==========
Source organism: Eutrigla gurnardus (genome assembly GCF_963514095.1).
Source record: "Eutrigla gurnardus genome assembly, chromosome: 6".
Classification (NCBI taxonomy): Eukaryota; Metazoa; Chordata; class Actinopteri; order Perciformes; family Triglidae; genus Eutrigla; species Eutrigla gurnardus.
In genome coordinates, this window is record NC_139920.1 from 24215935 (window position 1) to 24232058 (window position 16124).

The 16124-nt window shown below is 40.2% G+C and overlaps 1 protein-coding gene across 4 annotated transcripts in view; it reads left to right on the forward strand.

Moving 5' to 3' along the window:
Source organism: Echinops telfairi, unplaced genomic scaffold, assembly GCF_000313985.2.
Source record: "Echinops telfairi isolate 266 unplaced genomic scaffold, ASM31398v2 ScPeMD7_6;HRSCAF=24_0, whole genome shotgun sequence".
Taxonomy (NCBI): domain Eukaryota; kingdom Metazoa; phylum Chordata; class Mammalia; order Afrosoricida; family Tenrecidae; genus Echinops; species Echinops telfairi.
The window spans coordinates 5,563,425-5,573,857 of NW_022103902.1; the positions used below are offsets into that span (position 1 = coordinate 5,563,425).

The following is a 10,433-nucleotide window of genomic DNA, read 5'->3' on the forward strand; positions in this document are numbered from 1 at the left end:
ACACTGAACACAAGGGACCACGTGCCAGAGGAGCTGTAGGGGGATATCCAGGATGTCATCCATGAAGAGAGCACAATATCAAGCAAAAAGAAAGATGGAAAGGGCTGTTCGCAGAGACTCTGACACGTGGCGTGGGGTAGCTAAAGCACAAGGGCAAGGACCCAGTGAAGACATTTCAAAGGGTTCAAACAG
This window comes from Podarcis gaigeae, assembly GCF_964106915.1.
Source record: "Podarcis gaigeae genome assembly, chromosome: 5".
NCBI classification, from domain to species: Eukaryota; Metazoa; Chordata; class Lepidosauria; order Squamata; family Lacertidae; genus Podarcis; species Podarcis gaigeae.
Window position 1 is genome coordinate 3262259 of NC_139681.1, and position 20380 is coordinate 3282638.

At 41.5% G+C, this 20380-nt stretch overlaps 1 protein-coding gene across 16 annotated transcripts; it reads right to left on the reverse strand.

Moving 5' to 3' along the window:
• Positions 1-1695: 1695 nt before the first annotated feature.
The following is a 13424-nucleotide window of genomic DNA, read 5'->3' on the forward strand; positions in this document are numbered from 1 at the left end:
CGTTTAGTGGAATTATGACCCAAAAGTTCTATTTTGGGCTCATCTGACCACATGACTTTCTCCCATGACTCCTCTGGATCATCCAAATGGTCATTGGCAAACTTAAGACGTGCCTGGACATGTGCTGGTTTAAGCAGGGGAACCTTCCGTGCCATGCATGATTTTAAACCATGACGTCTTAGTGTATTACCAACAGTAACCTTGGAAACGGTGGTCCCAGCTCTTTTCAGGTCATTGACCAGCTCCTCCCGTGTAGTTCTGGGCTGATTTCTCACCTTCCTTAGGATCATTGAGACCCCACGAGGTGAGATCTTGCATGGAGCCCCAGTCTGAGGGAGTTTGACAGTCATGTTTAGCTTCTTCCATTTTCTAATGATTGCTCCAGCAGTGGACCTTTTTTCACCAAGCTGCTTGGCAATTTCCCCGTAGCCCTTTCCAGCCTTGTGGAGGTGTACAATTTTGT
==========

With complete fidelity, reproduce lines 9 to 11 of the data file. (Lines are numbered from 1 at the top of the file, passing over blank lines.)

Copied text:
Taxonomy (NCBI): domain Eukaryota; kingdom Metazoa; phylum Chordata; class Mammalia; order Afrosoricida; family Tenrecidae; genus Echinops; species Echinops telfairi.
The window spans coordinates 5,563,425-5,573,857 of NW_022103902.1; the positions used below are offsets into that span (position 1 = coordinate 5,563,425).

The following is a 10,433-nucleotide window of genomic DNA, read 5'->3' on the forward strand; positions in this document are numbered from 1 at the left end: